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Several forces are driving up retailers’ interest in replacing or upgrading their e-commerce technology, including integration among multiple channels to produce more revenue, Gartner analyst Adam Sarner says.
Several forces are driving up retailers’ interest in replacing or upgrading their e-commerce technology, including integration among multiple channels to produce more revenue, Gartner Inc. analyst Adam Sarner says.
Sarner, noting that he has already evaluated about 50 retail e-commerce platforms this year, says retailers are moving beyond concerns about just having a reliable e-commerce platform to investing in integrated systems that also support multi-channel selling and marketing.
Two other forces driving up retailers’ interest in new e-commerce technology is a preponderance of home-grown systems that can no longer handle the volume and shopping demands of today’s consumer market, and the continuing growth of online retail spending, Sarner says. “Before the dot-com bomb in the 1990s, there was a lot of investment in e-commerce, but not a lot of users,” Sarner says. “Now there are a lot of users, but e-commerce investments have been flat, so there’s a new gap that retailers are starting to fill.”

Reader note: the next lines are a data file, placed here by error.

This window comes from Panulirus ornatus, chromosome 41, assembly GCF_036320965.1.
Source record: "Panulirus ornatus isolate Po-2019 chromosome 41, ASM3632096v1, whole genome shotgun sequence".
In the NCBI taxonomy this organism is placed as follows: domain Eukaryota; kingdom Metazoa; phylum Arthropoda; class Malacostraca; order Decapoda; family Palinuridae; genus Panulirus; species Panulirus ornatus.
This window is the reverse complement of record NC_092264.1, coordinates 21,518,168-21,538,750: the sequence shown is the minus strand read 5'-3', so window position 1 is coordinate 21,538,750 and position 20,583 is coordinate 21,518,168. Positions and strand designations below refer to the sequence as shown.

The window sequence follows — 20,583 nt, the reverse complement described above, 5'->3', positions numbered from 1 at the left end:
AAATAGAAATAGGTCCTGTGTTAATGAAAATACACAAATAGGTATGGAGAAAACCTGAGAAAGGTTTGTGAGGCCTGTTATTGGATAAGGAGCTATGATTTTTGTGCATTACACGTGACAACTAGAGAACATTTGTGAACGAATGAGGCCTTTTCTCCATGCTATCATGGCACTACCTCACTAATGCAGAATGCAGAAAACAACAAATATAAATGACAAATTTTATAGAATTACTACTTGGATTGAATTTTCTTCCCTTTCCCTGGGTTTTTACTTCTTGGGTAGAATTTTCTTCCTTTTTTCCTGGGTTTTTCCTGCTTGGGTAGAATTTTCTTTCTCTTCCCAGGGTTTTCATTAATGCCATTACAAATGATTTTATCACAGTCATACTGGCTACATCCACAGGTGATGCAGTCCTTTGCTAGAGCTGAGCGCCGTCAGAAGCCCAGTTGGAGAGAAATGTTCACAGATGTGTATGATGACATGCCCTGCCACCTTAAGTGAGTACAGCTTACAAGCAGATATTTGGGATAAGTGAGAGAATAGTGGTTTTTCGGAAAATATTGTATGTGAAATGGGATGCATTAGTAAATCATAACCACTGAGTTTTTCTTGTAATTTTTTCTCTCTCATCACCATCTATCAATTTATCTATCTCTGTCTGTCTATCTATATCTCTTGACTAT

At the same time, he adds, the vendor community has improved on its ability to deliver packaged e-commerce applications that don’t require much development by IT staffs. “This is providing more flexibility for business owners to work on customer relationships,” Sarner says. “Instead of just testing that a site is not falling apart, they can do more A/B testing to find out what customers want.”
In a first-quarter Gartner report on b2c e-commerce platforms, “Business-to-Consumer E-Commerce Magic Quadrant,” Sarner cited Art Technology Group and IBM as the leading providers of e-commerce platforms. IBM scores well for its overall e-commerce platform functionality and its broad presence in the retail market; ATG scores more for its strong e-marketing and site personalization technology, Sarner says.